Why Pittsburgh Steelers Absolutely Must Give Ben Roethlisberger Long-Term Deal

Chris GazzeCorrespondent IJanuary 14, 2014

PITTSBURGH, PA - DECEMBER 08: Ben Roethlisberger #7 of the Pittsburgh Steelers calls a play in the first quarter against the Miami Dolphins at Heinz Field on December 8, 2013 in Pittsburgh, Pennsylvania.  (Photo by Gregory Shamus/Getty Images)
Gregory Shamus/Getty Images

There is no position as important to a team as the quarterback and there is no player more important to the Pittsburgh Steelers than Ben Roethlisberger. Since arriving in Pittsburgh, he has helped lead the Steelers to their most successful decade of football since the 1970s.

Over his 10 seasons as starting quarterback, Roethlisberger has helped lead the team to 95 wins in 142 starts, six playoff appearances, three AFC Championships and two Super Bowl championships.

In fact, he is one of just seven current quarterbacks with a Super Bowl. Seven quarterbacks out of 32.

The NFL is a quarterback-driven league and the Steelers have a very good quarterback in place right now. They need to keep him a part of the equation for a long time.

As it stands now, there is no danger of losing Roethlisberger, as he has two years remaining on an eight-year, $102 million contract. However, as recent history suggests, Roethlisberger should be up for a contract extension.

Even though the Steelers want him to finish his career in Pittsburgh, team president Art Rooney II told Bob Labriola of Steelers.com that the extension may not come this offseason.

I would say that (extending the quarterback’s contract when it has two years left) is not set in stone. We’ve done it in the past on a couple of occasions, but it’s not necessarily something that’s automatic. I believe we’ll get something done when it’s appropriate for both sides. I think Ben knows that it’s our intention to have him here beyond his current contract, whenever we get (an extension) done.

How far beyond his current contract? Labriola reports that if Rooney were to have his way, Roethlisberger would remain in Pittsburgh for the rest of his career:

What I would say about it is that we certainly expect Ben to be playing here beyond the current contract. When both sides are able to come together on an extension—I don’t know when that will be, and really it’s too early to say as far as if it’s this season or next but there is no doubt we look at Ben as somebody who’s going to be here for the long-term. Ben, we have to have him retire as a Steeler. There’s not a doubt about that.

If there is no doubt about it, then get a contract done now. There is no need to wait if Rooney indeed believes that Roethlisberger should retire as a Steeler.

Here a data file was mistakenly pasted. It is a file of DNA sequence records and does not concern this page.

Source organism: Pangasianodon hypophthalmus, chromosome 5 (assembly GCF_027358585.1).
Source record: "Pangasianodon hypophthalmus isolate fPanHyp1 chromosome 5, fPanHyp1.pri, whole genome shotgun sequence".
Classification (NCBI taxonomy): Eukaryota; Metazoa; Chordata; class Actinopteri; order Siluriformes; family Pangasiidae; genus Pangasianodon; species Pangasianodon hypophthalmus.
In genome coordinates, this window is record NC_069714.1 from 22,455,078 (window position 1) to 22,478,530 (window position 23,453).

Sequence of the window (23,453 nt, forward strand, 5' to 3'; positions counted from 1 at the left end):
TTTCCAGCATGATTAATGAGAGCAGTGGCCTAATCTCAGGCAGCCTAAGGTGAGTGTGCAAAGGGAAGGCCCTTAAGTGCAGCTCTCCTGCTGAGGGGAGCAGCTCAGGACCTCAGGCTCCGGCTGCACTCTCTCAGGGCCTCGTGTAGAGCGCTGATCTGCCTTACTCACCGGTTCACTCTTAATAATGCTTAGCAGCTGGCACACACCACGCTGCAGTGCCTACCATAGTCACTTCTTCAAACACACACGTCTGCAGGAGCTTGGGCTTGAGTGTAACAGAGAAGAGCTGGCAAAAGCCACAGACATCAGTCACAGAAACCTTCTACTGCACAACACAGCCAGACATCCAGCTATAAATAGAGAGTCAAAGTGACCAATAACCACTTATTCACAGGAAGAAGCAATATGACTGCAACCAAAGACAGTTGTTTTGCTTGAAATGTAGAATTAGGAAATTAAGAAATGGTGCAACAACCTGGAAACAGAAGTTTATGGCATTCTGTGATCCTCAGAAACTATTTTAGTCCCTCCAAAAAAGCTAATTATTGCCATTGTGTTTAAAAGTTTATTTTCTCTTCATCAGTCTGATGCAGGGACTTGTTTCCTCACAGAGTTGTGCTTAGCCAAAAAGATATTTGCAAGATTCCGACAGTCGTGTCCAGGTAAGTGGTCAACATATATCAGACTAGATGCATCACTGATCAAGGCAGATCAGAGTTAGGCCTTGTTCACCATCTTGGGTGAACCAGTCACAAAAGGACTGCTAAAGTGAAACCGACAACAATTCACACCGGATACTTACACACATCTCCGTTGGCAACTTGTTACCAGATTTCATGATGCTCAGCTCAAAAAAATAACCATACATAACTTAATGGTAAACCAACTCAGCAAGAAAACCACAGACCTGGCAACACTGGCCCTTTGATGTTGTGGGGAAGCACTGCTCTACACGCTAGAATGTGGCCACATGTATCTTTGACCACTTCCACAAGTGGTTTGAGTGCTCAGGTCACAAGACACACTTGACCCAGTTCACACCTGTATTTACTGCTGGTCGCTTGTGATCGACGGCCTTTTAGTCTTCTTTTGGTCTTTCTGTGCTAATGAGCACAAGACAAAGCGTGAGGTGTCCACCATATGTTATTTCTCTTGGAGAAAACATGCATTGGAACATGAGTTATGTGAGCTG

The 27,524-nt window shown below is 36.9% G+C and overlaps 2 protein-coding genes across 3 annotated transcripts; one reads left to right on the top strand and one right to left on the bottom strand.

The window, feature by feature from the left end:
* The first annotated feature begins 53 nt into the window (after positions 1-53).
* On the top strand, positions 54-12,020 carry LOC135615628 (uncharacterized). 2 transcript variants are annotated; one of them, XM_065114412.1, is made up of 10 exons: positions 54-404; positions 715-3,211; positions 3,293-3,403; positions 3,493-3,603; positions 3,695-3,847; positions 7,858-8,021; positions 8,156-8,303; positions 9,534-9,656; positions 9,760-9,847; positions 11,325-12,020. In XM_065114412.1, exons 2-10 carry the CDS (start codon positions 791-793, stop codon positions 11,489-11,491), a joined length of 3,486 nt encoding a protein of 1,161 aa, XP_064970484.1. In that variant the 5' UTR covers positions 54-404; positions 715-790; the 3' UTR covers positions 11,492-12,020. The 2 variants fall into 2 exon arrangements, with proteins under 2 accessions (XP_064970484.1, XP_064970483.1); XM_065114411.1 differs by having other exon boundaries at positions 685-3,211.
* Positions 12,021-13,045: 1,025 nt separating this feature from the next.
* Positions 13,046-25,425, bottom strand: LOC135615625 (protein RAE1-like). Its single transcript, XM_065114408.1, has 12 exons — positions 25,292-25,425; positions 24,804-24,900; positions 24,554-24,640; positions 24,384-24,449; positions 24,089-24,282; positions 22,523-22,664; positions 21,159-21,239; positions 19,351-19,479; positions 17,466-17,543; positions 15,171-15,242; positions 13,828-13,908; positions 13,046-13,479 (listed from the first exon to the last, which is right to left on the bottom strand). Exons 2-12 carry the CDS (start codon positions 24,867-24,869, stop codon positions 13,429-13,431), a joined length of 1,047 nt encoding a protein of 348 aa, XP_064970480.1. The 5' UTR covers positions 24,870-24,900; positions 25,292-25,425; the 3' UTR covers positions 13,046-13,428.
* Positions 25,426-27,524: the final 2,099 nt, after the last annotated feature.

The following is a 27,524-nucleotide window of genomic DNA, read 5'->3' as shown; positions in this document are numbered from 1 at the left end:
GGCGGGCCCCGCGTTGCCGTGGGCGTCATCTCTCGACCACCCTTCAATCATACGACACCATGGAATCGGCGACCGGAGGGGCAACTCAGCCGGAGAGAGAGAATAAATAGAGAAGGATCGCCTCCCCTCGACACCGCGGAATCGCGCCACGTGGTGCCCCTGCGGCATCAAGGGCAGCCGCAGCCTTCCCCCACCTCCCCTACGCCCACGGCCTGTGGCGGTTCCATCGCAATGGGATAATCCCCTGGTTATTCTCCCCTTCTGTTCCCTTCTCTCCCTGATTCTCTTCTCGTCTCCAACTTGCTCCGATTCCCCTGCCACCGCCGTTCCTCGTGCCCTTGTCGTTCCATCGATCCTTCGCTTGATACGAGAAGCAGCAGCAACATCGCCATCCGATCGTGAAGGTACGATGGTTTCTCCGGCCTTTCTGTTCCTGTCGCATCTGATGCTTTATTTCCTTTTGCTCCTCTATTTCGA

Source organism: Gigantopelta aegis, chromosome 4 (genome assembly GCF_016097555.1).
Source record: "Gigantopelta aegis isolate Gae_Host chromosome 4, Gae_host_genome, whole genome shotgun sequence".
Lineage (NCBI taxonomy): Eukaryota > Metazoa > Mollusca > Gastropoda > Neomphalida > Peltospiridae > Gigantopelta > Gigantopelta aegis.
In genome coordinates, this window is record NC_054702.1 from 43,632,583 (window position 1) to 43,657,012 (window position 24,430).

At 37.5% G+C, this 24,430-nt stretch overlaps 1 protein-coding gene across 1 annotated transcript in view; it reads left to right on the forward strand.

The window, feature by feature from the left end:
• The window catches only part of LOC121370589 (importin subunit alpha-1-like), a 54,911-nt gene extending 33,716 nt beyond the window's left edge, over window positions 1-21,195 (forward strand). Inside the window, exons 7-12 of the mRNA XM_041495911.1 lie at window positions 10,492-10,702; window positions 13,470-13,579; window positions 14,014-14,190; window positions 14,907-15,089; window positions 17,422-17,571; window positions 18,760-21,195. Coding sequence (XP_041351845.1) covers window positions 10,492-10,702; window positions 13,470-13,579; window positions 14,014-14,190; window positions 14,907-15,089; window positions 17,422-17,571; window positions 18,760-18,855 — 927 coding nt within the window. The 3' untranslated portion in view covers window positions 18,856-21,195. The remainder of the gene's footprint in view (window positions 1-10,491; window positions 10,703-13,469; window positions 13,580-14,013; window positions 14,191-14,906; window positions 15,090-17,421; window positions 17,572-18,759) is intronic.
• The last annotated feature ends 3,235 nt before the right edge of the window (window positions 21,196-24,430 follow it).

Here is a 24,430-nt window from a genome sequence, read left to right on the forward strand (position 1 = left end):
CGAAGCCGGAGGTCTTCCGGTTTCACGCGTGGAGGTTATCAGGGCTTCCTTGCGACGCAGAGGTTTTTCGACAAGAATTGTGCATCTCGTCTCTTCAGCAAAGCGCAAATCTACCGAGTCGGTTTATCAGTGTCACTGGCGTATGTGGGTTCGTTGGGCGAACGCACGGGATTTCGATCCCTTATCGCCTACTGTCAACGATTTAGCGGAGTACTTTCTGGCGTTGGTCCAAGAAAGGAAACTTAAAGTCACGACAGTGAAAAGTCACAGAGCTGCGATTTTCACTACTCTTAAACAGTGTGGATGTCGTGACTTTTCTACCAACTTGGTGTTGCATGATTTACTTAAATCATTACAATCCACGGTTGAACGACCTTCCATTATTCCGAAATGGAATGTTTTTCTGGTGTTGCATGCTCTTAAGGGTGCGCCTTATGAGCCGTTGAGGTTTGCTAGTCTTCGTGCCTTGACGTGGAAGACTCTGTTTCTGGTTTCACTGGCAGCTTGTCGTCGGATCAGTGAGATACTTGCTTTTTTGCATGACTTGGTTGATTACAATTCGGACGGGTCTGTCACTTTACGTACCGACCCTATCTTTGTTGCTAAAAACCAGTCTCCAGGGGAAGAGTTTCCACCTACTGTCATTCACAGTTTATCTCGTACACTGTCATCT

There is no doubt that Roethlisberger has taken note of the new contracts that are being handed to quarterbacks around the league. He won’t admit it, but you’re telling me that the thought of making less than guys like Matt Ryan, Joe Flacco, Tony Romo and Jay Cutler hasn’t crossed his mind?

Earlier this season, there was a report by NFL.com’s Ian Rapoport that Roethlisberger would request a trade at the end of the season.

Roethlisberger may have refuted the report, but usually when there’s smoke, there’s fire. Someone suggested the trade talk. Why potentially add to any tension between him and the team by waiting on his contract?

However, it goes beyond potentially upsetting Roethlisberger. He will not allow a contract situation to affect his play. That was evident with his performance over the second half of the season after the report came out.

It may have taken over a year of working with Todd Haley, but Roethlisberger seems to have found a system that he is comfortable with. He can play to his strengths while avoiding too many unnecessary hits.

Over the second half of the season, Roethlisberger was sacked only 11 times and played some of the best football of his career. His touchdowns were up (16) and his interceptions down (4) as the Steelers won six of their final eight games.

Ben Roethlisberger improved in many key areas over the second half of the season (Source: NFL.com).
Ben Roethlisberger improved in many key areas over the second half of the season (Source: NFL.com).Chris G.

With fewer hits taken—especially at the end of the season—Football Outsiders indicates that Roethlisberger was able to play 100 percent of the offensive snaps this season. That is exactly what Rooney had in mind back in 2012 when he wanted Roethlisberger to “tweak” his style of play.

The Steelers need Roethlisberger in their lineup and playing well if they want to be a serious competitor in the AFC. Watching him avoid hits while playing some of the best football of his career provides excitement for the future.

For the first time in years, the Steelers have a direction on offense and now have an entire offseason to refine and perfect it.

Roethlisberger will be a major part of this process, as he has to command the offense when running the no-huddle. It will be yet another step in the evolution of his career, and from everything we’ve seen, there is no doubt that he will excel moving forward in this system.

Beyond anything else, though, Roethlisberger gives the Steelers the best chance to compete for a championship on a yearly basis. For him, that is all that matters.

So it is pretty simple when it comes to signing Roethlisberger to a long-term extension.

As noted by ESPN.com's Scott Brown, Roethlisberger wants to finish his career in Pittsburgh. Rooney wants him to finish his career in Pittsburgh. With both sides in agreement, there is no reason to wait. Get the deal done and allow Roethlisberger to retire as a Steeler.


Salary information courtesy of Spotrac.com.